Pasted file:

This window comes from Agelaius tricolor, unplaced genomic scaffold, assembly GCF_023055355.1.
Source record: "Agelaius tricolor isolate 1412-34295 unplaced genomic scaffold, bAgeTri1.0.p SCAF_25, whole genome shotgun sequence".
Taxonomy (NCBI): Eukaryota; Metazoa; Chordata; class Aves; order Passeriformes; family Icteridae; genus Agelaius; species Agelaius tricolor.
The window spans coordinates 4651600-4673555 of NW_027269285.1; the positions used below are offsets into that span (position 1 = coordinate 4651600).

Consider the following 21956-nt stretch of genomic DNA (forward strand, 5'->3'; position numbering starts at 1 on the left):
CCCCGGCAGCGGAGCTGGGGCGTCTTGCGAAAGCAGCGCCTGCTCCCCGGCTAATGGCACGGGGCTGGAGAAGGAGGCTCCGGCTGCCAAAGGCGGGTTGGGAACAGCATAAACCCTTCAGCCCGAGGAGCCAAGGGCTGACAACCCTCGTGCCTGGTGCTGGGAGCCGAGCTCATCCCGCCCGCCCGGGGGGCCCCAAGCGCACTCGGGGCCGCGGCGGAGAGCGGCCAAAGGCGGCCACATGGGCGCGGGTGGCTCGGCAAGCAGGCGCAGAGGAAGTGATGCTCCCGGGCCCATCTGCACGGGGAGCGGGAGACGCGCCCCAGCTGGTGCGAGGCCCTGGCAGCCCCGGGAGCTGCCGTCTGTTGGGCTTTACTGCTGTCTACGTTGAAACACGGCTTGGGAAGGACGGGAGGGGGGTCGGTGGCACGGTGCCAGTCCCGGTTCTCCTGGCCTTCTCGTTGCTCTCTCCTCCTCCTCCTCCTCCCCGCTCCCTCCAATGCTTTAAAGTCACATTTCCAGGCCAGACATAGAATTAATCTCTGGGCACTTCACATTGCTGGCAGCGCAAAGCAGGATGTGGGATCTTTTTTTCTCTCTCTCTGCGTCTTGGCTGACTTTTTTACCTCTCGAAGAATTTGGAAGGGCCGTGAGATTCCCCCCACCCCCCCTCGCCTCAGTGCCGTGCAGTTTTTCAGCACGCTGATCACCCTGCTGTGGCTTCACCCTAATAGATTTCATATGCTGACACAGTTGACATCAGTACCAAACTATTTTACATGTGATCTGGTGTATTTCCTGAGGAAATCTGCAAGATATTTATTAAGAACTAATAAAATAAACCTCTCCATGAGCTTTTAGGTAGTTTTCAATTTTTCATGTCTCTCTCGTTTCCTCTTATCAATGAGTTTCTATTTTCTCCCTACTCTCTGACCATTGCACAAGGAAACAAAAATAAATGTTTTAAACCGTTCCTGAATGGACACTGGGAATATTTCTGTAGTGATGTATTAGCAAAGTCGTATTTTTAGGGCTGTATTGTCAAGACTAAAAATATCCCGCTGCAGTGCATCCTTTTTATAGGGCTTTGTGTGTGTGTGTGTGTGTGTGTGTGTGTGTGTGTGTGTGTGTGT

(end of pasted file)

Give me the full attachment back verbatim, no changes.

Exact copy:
This window comes from Agelaius tricolor, unplaced genomic scaffold, assembly GCF_023055355.1.
Source record: "Agelaius tricolor isolate 1412-34295 unplaced genomic scaffold, bAgeTri1.0.p SCAF_25, whole genome shotgun sequence".
Taxonomy (NCBI): Eukaryota; Metazoa; Chordata; class Aves; order Passeriformes; family Icteridae; genus Agelaius; species Agelaius tricolor.
The window spans coordinates 4651600-4673555 of NW_027269285.1; the positions used below are offsets into that span (position 1 = coordinate 4651600).

Consider the following 21956-nt stretch of genomic DNA (forward strand, 5'->3'; position numbering starts at 1 on the left):
CCCCGGCAGCGGAGCTGGGGCGTCTTGCGAAAGCAGCGCCTGCTCCCCGGCTAATGGCACGGGGCTGGAGAAGGAGGCTCCGGCTGCCAAAGGCGGGTTGGGAACAGCATAAACCCTTCAGCCCGAGGAGCCAAGGGCTGACAACCCTCGTGCCTGGTGCTGGGAGCCGAGCTCATCCCGCCCGCCCGGGGGGCCCCAAGCGCACTCGGGGCCGCGGCGGAGAGCGGCCAAAGGCGGCCACATGGGCGCGGGTGGCTCGGCAAGCAGGCGCAGAGGAAGTGATGCTCCCGGGCCCATCTGCACGGGGAGCGGGAGACGCGCCCCAGCTGGTGCGAGGCCCTGGCAGCCCCGGGAGCTGCCGTCTGTTGGGCTTTACTGCTGTCTACGTTGAAACACGGCTTGGGAAGGACGGGAGGGGGGTCGGTGGCACGGTGCCAGTCCCGGTTCTCCTGGCCTTCTCGTTGCTCTCTCCTCCTCCTCCTCCTCCCCGCTCCCTCCAATGCTTTAAAGTCACATTTCCAGGCCAGACATAGAATTAATCTCTGGGCACTTCACATTGCTGGCAGCGCAAAGCAGGATGTGGGATCTTTTTTTCTCTCTCTCTGCGTCTTGGCTGACTTTTTTACCTCTCGAAGAATTTGGAAGGGCCGTGAGATTCCCCCCACCCCCCCTCGCCTCAGTGCCGTGCAGTTTTTCAGCACGCTGATCACCCTGCTGTGGCTTCACCCTAATAGATTTCATATGCTGACACAGTTGACATCAGTACCAAACTATTTTACATGTGATCTGGTGTATTTCCTGAGGAAATCTGCAAGATATTTATTAAGAACTAATAAAATAAACCTCTCCATGAGCTTTTAGGTAGTTTTCAATTTTTCATGTCTCTCTCGTTTCCTCTTATCAATGAGTTTCTATTTTCTCCCTACTCTCTGACCATTGCACAAGGAAACAAAAATAAATGTTTTAAACCGTTCCTGAATGGACACTGGGAATATTTCTGTAGTGATGTATTAGCAAAGTCGTATTTTTAGGGCTGTATTGTCAAGACTAAAAATATCCCGCTGCAGTGCATCCTTTTTATAGGGCTTTGTGTGTGTGTGTGTGTGTGTGTGTGTGTGTGTGTGTGTGTGTGT